Right. From my vast (once, for @visitbath just before Christmas) experience of Instagram takeovers I am going to write a post on how to do an Instagram takeover. Before I forget what I did!
But first things first. What is an Instagram Takeover? The quick answer is that it’s being invited to take over someone else’s feed for a short period of time. Not sure why there aren’t Facebook takeovers or Twitter takeovers too, but there you go. You can think of it like a guest editorship when someone steps in to edit a special magazine issue.
Anyhow, here are a few things I discovered as I was going along.
DO post as many photos as you can
There reason for this is that – obviously – you want to get as much exposure (read, new followers) as you can. Having your pictures pop up frequently is the best way to do that.
DO take lots of photos in advance.
The weekend I did a takeover for @visitbath the weather was pretty grim so I was glad I had enough photos ready to see me through. Note: it’s a bit odd to post photos of glorious summer weather on a grey winter’s day without explanation. So just mention what you are doing when you post anything too incongruous.
DO remember to include your own account name in each post
Not everyone will see your first post, so if your aim is to get people to visit your feed (which it probably is), remember to add your feed name and a short explanation of what you are doing to each post.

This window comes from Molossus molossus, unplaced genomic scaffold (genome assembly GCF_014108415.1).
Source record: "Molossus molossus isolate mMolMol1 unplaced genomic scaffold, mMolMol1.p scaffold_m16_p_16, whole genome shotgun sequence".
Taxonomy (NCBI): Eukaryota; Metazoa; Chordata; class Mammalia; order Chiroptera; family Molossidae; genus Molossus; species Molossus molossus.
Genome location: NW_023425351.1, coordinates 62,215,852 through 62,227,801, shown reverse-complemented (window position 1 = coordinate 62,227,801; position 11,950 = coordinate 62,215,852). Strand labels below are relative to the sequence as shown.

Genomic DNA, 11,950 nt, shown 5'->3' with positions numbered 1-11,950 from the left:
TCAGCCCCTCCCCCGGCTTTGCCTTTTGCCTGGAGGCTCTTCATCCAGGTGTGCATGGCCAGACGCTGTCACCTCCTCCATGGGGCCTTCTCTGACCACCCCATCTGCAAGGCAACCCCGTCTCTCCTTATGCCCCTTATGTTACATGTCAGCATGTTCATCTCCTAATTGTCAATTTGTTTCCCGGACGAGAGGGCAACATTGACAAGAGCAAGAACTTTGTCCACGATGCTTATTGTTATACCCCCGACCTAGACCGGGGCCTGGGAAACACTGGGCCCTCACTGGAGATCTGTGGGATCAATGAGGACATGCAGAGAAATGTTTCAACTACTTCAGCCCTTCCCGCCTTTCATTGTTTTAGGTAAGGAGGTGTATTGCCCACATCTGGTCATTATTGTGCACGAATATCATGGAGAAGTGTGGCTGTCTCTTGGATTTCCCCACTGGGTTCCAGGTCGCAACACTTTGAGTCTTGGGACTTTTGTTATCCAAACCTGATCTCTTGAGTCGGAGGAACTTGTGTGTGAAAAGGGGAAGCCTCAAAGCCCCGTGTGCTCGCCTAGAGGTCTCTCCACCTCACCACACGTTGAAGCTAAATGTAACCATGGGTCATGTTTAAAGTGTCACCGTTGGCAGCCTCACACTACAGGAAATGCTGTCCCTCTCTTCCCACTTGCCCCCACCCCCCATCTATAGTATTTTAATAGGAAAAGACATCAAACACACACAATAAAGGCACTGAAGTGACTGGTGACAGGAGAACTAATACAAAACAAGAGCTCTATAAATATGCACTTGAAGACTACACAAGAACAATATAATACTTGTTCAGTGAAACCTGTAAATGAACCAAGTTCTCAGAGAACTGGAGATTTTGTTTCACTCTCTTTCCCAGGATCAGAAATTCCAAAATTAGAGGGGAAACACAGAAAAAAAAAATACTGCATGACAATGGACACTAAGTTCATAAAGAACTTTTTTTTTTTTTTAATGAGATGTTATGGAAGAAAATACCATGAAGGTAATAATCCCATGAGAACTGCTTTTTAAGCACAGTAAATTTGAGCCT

DO maintain some style consistency
In a way, you can treat an Instagram takeover like an exhibtion in a small gallery. How about choosing a set of photos (I posted 14) with a theme, or at least some sort of consistent style? Obviously, this is harder if you post photos actually taken during the takeover. But not impossible.
DON’T post photos you know won’t appeal to instagrammers
One of the slightly irritating aspects to Instagram is that there’s a particular type of photo that appeals to users, and otherwise excellent photos may get ignored. (For example, I have found that portraits and low-key photos are less popular than landscapes or high-key photos).
Some talented people manage to break the “rules” and still build a following on Instagram. But in the limited time of a takeover, you’d be well advised to play the game and try to post the kinds of photographs you know will appeal. You can always use the other photos elsewhere.
DON’T check the feed every five minutes for the entire weekend to see how your posts are doing.
I did… and got RSI in my thumb.
That’s it. Now you know how to do an Instagram takeover. Any more tips? I’m by no means an expert on this so it would be great to hear from other Instagrammers – especially anyone who’s done a takeover too.